What was the first; the egg or the chicken? Scientists think they’ve finally cracked it!
- A new study has found that the ancestor of the chicken may not have laid eggs
- Scientists have long believed that this practice was crucial in evolution.
- But the team of academic thinkers now believes that the amniotes gave birth to live young.
It’s a question that has racked the brains of everyone from academics to schoolchildren, and now scientists may have provided an answer to this perplexing evolutionary puzzle.
A study has now unleashed a new theory on the chicken-and-egg question after finding that the earliest ancestors of modern birds and reptiles may have given birth to live young.
In evolutionary terms, the distant dinosaur ancestors of the chicken laid eggs millions of years before the first chickens evolved.
This was thought to put an end to the age-old question of whether the chicken or the egg came first.
But did it come before the chicken? A new study suggests it may not be so simple after all.
But a research project has now found that the chicken’s earliest reptilian ancestors, dating back millions of years before dinosaurs evolved, may not have laid eggs as previously thought.
Scientists have long believed that laying eggs with hard shells played a crucial role in the early evolutionary success more than 300 million years ago of amniotes, a group of vertebrates that undergo embryonic or fetal development inside an amnion, a protective membrane inside the egg.
A new study of 51 fossil species and 29 living species that could be classified as either oviparous (laying hard or soft-shelled eggs) or viviparous (giving birth to live young) suggests otherwise.
Experts say that while the hard-shelled egg has often been seen as one of the greatest innovations in evolution, this research implies prolonged embryo retention – when the mother holds the young for a variable length of time, actually gave this particular group of animals maximum protection.
Professor Michael Benton, from the University of Bristol’s School of Earth Sciences, said: “Before amniotes, the earliest tetrapods to develop limbs from fish fins had generally amphibian habits.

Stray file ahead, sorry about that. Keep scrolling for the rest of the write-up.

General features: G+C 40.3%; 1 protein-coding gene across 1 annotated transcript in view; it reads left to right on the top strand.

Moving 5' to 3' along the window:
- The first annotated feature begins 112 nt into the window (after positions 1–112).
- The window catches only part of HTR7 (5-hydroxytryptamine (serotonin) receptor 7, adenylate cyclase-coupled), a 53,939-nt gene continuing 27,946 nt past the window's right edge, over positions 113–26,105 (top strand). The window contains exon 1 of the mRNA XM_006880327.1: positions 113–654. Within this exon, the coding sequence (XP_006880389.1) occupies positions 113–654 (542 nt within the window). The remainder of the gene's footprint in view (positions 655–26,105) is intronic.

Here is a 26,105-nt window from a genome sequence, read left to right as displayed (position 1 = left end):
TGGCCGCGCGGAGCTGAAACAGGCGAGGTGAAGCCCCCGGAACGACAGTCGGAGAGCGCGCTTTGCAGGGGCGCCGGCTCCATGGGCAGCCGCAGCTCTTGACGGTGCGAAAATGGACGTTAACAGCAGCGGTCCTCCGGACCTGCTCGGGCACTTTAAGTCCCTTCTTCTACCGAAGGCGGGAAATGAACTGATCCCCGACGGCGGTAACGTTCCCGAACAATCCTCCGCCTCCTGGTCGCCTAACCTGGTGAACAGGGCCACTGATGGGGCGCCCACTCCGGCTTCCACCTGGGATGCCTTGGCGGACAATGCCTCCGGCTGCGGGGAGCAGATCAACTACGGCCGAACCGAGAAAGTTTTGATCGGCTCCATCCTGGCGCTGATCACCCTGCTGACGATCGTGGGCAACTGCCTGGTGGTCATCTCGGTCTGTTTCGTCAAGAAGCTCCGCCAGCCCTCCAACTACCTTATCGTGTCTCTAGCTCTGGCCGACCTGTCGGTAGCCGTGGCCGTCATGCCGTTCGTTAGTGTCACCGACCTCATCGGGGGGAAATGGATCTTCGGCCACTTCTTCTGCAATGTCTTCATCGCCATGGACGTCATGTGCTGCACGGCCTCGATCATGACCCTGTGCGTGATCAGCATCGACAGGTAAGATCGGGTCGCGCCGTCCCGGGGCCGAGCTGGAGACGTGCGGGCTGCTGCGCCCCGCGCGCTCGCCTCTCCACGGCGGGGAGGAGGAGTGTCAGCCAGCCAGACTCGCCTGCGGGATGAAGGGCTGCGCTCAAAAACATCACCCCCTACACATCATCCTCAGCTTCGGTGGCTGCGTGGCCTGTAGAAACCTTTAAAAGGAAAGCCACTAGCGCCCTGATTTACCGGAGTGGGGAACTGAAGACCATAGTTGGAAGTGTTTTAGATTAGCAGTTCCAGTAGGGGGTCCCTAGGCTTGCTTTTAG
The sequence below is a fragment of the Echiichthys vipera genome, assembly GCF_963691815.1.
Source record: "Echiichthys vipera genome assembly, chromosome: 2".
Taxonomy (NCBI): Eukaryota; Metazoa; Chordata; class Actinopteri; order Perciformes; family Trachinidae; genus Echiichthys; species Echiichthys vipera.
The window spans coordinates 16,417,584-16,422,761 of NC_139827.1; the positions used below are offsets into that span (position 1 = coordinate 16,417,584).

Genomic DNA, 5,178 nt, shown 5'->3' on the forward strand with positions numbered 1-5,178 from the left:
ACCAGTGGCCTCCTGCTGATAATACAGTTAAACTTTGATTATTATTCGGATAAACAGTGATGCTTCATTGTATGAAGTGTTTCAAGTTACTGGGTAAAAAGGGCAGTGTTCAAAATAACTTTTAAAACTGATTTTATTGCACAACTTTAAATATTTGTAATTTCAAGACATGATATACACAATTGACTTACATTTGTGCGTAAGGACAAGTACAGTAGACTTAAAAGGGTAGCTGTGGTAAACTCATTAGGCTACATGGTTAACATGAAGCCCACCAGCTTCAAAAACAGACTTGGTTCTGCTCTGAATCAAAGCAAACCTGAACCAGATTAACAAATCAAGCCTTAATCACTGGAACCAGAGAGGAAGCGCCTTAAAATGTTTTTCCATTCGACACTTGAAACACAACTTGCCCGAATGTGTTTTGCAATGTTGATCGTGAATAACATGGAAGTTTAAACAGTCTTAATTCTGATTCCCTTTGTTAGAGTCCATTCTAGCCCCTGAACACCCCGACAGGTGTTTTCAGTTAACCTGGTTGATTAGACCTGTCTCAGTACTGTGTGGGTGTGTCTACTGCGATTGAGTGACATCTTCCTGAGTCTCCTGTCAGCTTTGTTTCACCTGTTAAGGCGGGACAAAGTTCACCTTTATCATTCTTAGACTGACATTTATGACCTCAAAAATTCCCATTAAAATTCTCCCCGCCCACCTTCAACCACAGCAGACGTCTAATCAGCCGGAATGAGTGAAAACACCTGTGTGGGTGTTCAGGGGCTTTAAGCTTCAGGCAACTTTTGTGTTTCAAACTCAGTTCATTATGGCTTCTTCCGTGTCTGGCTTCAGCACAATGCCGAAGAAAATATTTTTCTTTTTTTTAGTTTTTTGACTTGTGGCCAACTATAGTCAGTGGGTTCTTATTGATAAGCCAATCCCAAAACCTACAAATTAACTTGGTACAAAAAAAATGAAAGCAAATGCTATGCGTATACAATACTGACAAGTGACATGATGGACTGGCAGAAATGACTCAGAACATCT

“They had to live in or near the water to feed and reproduce, just like modern amphibians like frogs and salamanders.
“When amniotes appeared on the scene 320 million years ago, they were able to separate themselves from water by developing waterproof skin and other ways to control water loss.
New research may have sent the classic textbook egg model to the trash can.
But the amniotic egg was the key.
“It was said to be a ‘private pond’ in which the developing reptile was protected from drying out in hot climates and allowed the amniote to wander away from the water’s edge and dominate terrestrial ecosystems.”
He added: “Our work, and that of many others in recent years, has sent the classic textbook ‘reptile egg’ model to the trash can.”
Project leader Professor Baoyu Jiang added: ‘This standard view has been challenged.
Biologists had noted that many lizards and snakes displayed a flexible reproductive strategy through oviparity and viviparity.
“Sometimes closely related species display both behaviors, and it turns out that living lizards can re-lay eggs much more easily than previously assumed.”
Conducted by researchers from Nanjing University and the University of Bristol, the study is published in Nature Ecology & Evolution.
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